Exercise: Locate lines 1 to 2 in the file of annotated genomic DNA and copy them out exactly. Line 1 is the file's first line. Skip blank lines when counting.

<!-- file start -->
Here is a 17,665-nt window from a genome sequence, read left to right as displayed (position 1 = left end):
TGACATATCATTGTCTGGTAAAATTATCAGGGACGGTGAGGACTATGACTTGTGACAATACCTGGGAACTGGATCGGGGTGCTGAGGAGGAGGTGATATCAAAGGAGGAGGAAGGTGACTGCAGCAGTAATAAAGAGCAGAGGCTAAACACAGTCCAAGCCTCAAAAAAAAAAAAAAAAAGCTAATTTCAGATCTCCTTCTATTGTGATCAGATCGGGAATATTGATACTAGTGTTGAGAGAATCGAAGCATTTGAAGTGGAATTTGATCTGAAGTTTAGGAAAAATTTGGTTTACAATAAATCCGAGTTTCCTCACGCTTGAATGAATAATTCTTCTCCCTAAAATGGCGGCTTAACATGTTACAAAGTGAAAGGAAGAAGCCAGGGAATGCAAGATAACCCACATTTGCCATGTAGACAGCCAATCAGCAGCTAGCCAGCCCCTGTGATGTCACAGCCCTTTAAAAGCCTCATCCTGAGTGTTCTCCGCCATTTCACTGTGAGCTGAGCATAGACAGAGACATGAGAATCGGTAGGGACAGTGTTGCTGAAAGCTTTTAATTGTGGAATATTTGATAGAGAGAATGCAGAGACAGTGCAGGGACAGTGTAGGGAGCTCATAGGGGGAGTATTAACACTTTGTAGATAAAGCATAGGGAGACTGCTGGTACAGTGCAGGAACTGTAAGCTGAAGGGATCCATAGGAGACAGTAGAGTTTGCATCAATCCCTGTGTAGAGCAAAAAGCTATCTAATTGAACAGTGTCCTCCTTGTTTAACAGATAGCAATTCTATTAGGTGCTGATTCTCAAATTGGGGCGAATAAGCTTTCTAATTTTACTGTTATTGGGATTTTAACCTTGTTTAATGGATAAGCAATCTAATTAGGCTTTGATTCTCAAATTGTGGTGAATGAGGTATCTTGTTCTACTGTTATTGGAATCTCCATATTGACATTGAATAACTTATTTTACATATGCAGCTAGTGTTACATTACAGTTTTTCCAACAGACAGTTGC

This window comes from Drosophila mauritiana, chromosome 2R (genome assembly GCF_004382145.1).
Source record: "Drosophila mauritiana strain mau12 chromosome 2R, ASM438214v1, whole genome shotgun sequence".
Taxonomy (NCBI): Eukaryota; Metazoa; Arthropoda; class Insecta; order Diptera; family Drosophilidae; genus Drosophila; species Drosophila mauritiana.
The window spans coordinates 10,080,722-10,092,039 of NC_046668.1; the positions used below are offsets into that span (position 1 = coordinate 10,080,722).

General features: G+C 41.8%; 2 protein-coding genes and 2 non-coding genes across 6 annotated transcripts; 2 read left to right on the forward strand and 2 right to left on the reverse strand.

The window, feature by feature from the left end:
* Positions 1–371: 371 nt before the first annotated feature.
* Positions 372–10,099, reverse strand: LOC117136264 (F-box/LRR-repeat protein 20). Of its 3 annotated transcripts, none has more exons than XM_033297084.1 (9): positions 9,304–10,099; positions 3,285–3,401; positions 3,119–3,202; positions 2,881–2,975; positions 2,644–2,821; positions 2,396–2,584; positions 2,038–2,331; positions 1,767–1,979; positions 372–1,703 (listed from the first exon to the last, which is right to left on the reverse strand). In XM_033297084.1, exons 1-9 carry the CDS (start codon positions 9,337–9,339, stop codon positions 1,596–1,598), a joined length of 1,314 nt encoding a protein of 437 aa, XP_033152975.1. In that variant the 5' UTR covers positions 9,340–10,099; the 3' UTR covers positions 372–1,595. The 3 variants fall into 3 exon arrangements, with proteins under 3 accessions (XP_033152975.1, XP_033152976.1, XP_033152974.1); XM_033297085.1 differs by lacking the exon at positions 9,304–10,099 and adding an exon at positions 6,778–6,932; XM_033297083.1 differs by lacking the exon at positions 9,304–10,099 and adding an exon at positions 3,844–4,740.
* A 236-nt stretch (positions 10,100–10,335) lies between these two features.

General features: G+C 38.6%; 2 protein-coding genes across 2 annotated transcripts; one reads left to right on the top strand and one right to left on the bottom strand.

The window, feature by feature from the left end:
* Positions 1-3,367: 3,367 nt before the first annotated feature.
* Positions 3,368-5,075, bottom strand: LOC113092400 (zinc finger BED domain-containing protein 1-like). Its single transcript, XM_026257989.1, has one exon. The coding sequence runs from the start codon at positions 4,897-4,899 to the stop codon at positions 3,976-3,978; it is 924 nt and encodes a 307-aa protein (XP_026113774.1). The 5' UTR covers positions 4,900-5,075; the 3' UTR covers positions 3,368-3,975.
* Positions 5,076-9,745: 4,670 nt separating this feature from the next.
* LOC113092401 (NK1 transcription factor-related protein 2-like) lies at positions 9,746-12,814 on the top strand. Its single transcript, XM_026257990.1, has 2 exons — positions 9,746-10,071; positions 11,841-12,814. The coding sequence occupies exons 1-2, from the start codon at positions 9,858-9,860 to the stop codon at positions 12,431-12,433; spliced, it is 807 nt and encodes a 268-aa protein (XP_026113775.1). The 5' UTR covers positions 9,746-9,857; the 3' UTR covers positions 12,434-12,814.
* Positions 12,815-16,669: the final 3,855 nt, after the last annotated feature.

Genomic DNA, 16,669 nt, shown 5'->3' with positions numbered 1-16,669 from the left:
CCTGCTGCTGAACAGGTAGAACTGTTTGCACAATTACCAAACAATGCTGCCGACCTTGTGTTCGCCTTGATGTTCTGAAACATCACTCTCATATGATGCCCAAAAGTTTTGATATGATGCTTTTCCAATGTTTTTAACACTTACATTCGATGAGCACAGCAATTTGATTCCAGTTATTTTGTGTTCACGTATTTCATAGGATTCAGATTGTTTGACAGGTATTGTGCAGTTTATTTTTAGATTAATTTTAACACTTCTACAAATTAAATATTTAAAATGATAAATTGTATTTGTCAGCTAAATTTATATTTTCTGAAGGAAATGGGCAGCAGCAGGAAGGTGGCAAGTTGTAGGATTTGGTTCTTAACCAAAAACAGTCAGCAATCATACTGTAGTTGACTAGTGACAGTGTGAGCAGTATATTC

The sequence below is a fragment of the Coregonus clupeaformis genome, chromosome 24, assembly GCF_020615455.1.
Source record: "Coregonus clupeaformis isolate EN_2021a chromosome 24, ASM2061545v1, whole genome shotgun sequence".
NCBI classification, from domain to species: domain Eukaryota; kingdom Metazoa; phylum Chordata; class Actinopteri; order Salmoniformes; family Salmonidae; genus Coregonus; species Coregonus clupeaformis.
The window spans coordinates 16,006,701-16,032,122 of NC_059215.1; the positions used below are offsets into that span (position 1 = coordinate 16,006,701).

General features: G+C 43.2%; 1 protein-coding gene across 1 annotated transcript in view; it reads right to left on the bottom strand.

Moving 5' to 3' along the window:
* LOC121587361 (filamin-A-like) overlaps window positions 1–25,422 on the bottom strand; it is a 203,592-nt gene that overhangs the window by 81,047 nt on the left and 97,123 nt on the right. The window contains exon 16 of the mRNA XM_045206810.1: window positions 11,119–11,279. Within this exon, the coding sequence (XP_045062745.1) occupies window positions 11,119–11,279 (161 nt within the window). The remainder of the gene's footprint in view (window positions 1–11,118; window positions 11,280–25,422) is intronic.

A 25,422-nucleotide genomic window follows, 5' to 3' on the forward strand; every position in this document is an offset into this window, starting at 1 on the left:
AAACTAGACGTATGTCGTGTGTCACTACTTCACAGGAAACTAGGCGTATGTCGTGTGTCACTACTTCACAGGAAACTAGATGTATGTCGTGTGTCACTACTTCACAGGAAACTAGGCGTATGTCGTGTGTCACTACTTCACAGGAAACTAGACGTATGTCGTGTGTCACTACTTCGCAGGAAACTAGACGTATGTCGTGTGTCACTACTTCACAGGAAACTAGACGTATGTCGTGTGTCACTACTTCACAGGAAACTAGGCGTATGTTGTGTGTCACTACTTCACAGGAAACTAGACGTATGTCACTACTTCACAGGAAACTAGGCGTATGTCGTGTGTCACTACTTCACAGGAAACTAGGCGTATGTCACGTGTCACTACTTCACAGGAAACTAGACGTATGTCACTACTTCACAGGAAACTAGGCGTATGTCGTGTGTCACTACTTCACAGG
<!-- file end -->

Here is a 17,665-nt window from a genome sequence, read left to right as displayed (position 1 = left end):
TGACATATCATTGTCTGGTAAAATTATCAGGGACGGTGAGGACTATGACTTGTGACAATACCTGGGAACTGGATCGGGGTGCTGAGGAGGAGGTGATATCAAAGGAGGAGGAAGGTGACTGCAGCAGTAATAAAGAGCAGAGGCTAAACACAGTCCAAGCCTCAAAAAAAAAAAAAAAAAGCTAATTTCAGATCTCCTTCTATTGTGATCAGATCGGGAATATTGATACTAGTGTTGAGAGAATCGAAGCATTTGAAGTGGAATTTGATCTGAAGTTTAGGAAAAATTTGGTTTACAATAAATCCGAGTTTCCTCACGCTTGAATGAATAATTCTTCTCCCTAAAATGGCGGCTTAACATGTTACAAAGTGAAAGGAAGAAGCCAGGGAATGCAAGATAACCCACATTTGCCATGTAGACAGCCAATCAGCAGCTAGCCAGCCCCTGTGATGTCACAGCCCTTTAAAAGCCTCATCCTGAGTGTTCTCCGCCATTTCACTGTGAGCTGAGCATAGACAGAGACATGAGAATCGGTAGGGACAGTGTTGCTGAAAGCTTTTAATTGTGGAATATTTGATAGAGAGAATGCAGAGACAGTGCAGGGACAGTGTAGGGAGCTCATAGGGGGAGTATTAACACTTTGTAGATAAAGCATAGGGAGACTGCTGGTACAGTGCAGGAACTGTAAGCTGAAGGGATCCATAGGAGACAGTAGAGTTTGCATCAATCCCTGTGTAGAGCAAAAAGCTATCTAATTGAACAGTGTCCTCCTTGTTTAACAGATAGCAATTCTATTAGGTGCTGATTCTCAAATTGGGGCGAATAAGCTTTCTAATTTTACTGTTATTGGGATTTTAACCTTGTTTAATGGATAAGCAATCTAATTAGGCTTTGATTCTCAAATTGTGGTGAATGAGGTATCTTGTTCTACTGTTATTGGAATCTCCATATTGACATTGAATAACTTATTTTACATATGCAGCTAGTGTTACATTACAGTTTTTCCAACAGACAGTTGC